Williams lied about his age to enroll at L.A. City College. At first, Williams didn’t enjoy his art classes there. “They didn’t have anything to do with the kind of art that I was interested in,” he says.

A change came when Williams poked his head into an art class in which he wasn’t enrolled, a course taught by John White. “He had a slide of Guernica by Picasso projected very large on the wall,” Williams remembers. “And he was hitting golf balls into the slide and then discussing wherever the golf balls would hit. And this looked good to me.”

With support from White and early Artforum editor Fred Danieli, Williams gained entry to CalArts, where he earned both his BFA and MFA, studying under a star-studded cast of characters including John Baldessari and Douglas Huebler.

Looking at Williams’ photographs, are a live conduit for puns, terms, cues, motifs, moods, historical anecdotes, threads, phrases, quips, shades, horrors, and tones. Myriad memes circulate via bioelectric synecdoche. Williams’s work activates the viewer as curious problem-solver, but without leashing your research-play-work to predictable conclusions or fabulist morals.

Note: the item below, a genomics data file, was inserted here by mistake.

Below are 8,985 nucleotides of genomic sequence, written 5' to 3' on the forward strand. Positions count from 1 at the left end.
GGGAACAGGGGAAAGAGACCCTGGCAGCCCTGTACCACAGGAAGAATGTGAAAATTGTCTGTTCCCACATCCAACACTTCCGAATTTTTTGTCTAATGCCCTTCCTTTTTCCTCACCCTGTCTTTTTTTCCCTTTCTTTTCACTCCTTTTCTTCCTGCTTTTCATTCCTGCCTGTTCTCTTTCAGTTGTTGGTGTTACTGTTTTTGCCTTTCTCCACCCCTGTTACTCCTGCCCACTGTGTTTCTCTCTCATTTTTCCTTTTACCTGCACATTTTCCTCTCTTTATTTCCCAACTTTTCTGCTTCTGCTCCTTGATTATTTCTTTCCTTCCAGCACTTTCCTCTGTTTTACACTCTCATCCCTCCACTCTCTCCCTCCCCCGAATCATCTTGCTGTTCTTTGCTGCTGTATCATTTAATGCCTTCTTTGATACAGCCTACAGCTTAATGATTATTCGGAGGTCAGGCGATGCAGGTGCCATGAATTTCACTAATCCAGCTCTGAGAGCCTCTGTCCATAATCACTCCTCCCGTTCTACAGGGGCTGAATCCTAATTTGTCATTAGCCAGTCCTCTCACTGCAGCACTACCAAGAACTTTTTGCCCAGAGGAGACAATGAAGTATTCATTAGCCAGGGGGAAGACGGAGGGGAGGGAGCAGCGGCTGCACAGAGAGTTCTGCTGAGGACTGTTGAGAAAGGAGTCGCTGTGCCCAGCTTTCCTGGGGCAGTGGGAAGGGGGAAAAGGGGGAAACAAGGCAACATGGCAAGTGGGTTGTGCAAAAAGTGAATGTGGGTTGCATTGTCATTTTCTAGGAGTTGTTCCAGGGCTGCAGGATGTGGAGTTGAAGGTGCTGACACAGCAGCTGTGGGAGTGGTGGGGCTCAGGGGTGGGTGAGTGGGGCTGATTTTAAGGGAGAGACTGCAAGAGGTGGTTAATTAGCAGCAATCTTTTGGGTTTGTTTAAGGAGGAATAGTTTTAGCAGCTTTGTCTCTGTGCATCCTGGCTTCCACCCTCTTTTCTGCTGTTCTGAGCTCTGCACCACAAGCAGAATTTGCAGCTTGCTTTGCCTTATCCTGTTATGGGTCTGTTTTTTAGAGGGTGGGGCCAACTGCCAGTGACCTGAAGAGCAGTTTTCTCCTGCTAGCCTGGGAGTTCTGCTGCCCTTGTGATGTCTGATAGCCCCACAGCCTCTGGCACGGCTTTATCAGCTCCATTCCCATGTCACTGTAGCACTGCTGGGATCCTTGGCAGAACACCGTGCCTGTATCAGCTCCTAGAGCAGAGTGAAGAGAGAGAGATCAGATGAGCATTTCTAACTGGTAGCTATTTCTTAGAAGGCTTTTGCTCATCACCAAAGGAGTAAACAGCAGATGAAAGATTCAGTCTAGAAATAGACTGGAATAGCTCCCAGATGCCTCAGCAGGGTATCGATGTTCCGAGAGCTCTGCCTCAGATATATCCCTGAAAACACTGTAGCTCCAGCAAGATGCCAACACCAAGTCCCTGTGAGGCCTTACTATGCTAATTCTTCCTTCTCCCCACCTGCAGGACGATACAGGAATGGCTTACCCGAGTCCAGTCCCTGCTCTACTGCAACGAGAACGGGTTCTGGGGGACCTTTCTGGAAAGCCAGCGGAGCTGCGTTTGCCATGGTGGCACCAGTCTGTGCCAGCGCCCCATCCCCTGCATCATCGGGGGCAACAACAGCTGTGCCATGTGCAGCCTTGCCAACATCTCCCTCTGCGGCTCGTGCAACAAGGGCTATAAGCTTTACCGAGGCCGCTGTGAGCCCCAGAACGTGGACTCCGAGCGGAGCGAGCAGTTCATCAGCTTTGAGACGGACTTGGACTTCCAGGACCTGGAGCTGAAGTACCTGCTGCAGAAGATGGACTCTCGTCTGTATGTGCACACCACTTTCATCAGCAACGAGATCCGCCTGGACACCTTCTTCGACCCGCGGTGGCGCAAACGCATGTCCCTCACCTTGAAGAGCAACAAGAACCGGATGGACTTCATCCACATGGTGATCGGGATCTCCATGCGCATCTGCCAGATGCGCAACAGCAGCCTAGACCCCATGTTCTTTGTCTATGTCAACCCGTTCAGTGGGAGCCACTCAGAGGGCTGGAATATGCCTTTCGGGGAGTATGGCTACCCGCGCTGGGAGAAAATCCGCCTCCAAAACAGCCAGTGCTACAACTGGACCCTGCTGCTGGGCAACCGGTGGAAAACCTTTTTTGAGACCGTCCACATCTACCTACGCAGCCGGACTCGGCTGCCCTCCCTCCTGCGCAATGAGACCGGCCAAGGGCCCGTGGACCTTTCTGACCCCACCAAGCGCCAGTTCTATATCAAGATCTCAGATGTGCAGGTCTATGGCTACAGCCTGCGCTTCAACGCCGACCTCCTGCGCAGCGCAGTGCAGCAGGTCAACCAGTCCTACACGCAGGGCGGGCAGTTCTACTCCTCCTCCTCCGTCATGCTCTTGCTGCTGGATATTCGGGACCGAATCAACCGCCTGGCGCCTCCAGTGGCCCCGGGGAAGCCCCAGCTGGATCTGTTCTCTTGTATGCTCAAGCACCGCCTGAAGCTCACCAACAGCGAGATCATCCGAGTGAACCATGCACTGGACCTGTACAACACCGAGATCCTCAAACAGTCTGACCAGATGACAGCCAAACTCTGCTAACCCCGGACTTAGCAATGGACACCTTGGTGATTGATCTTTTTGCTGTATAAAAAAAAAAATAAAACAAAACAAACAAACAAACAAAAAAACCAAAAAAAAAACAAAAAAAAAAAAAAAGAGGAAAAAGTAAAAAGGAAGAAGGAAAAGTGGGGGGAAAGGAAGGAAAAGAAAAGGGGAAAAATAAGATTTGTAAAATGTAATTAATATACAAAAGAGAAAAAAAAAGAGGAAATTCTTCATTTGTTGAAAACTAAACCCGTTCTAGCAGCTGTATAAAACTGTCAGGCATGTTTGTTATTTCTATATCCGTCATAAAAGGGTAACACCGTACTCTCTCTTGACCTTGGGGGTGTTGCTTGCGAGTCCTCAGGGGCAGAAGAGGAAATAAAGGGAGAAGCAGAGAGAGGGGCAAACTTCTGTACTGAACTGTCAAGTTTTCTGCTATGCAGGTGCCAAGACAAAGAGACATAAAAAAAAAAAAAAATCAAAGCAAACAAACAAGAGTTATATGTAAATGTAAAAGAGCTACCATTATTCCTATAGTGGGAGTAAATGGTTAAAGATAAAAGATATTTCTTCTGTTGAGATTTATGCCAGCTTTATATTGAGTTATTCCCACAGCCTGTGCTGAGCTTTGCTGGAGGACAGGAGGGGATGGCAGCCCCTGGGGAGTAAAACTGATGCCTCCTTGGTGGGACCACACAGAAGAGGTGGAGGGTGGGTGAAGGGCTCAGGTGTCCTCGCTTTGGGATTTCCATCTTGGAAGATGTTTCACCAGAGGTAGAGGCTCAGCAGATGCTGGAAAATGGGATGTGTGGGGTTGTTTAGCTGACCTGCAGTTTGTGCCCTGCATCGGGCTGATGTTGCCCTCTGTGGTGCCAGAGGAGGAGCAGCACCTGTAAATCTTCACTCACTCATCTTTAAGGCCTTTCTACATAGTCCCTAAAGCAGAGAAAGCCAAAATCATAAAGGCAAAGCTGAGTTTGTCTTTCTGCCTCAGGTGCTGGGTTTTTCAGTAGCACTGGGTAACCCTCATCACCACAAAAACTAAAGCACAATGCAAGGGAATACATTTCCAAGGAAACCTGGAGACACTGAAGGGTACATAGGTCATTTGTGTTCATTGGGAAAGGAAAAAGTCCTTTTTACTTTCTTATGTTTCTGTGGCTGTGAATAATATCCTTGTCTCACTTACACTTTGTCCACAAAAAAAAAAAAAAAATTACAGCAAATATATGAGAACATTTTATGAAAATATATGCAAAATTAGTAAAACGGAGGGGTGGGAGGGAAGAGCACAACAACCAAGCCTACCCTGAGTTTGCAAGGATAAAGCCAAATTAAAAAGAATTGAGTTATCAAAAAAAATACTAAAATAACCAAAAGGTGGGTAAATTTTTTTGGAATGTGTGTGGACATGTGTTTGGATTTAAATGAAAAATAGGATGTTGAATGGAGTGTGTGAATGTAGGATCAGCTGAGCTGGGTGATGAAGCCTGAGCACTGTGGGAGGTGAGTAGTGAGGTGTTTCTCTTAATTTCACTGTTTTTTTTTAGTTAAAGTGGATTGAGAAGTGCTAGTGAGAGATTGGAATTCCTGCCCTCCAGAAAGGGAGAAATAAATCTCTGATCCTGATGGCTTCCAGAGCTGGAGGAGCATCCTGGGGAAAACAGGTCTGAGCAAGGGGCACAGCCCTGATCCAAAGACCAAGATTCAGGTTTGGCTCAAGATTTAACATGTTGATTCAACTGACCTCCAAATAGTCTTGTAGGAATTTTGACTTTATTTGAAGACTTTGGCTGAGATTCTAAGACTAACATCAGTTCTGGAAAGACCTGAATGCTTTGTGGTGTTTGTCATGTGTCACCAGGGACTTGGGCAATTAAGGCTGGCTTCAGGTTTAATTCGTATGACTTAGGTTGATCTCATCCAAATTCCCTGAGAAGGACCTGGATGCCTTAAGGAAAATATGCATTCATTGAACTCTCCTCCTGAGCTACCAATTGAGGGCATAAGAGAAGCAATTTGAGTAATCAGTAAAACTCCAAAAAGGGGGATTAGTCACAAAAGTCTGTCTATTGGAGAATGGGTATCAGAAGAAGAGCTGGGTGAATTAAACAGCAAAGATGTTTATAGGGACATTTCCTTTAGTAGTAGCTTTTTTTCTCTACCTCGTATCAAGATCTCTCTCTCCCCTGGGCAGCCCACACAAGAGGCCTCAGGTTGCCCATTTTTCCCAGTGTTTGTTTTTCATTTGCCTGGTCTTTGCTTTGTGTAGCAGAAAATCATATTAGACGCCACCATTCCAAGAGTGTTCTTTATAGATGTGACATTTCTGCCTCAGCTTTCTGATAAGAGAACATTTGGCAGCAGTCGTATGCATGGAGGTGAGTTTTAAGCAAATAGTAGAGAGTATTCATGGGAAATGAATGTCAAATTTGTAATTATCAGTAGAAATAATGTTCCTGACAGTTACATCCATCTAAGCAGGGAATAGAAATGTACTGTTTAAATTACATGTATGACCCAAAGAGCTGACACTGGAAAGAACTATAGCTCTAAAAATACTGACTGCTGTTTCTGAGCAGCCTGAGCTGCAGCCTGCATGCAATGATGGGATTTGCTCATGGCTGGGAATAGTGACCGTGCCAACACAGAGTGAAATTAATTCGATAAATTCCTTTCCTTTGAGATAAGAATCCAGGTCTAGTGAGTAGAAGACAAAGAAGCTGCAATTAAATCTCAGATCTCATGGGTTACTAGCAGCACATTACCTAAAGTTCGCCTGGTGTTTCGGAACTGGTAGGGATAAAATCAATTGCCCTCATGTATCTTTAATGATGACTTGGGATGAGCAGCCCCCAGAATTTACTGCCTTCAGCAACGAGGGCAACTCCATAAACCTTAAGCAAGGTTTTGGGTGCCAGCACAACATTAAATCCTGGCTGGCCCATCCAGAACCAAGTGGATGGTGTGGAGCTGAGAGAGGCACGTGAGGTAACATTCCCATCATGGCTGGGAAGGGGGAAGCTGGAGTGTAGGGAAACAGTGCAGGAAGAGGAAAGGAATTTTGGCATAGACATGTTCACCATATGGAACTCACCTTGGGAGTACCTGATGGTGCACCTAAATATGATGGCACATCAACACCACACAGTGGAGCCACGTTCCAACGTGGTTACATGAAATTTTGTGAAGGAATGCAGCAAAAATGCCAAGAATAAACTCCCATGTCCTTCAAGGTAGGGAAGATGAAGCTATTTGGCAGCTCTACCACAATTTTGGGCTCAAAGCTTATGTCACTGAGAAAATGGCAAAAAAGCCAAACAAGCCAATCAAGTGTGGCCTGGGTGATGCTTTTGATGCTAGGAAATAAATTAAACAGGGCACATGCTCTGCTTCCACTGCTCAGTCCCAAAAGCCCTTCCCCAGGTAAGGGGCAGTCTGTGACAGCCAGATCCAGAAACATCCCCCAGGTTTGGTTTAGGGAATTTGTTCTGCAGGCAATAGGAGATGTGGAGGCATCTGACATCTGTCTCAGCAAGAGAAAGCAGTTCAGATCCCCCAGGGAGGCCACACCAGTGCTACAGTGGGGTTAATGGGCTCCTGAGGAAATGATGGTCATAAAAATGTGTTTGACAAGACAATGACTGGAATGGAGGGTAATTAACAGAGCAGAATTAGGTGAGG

Bennett Simpson, in his 2006 Artforum review of Williams, has this to say about the aesthetic generosity for which Williams aims: “[T]he ceaseless rhythms of absence and plenitude that distinguish Williams’s practice belie a pleasure in contextualization that traditional accounts of Conceptual art rarely acknowledge. For all its displacements—indeed, because of its displacements—Williams’s work admits a level of affect that may not immediately be expected by viewers trying to ‘make sense’ of the many contingencies each photograph contains.” You won’t anywhere find the CliffsNotes or Sparknotes with which to hack Christopher Williams’s work. There is no one right answer, so you’ll have to come up with many of your own.

I hope I never forget Anne Collier’s major recent one-woman show. Real laughter was happening at Anton Kern gallery. People didn’t know what to do about it. What would you do faced with something like Collier’s My Goals for One Year (2007)?

<br /> Anne Collier, My Goals for One Year (2007). Courtesy Anton Kern Gallery.

Anne Collier, My Goals for One Year (2007). Courtesy Anton Kern Gallery.

Williams works pragmatically within existing structures–since 2008 he has been Chair of Photography at Kunstakademie Dusseldorf, Bernd Becher’s former post–for meaningful change. During the opening night Q&A, I asked Williams to compare Vogue magazine and the white cube art gallery as spaces for encountering photographs: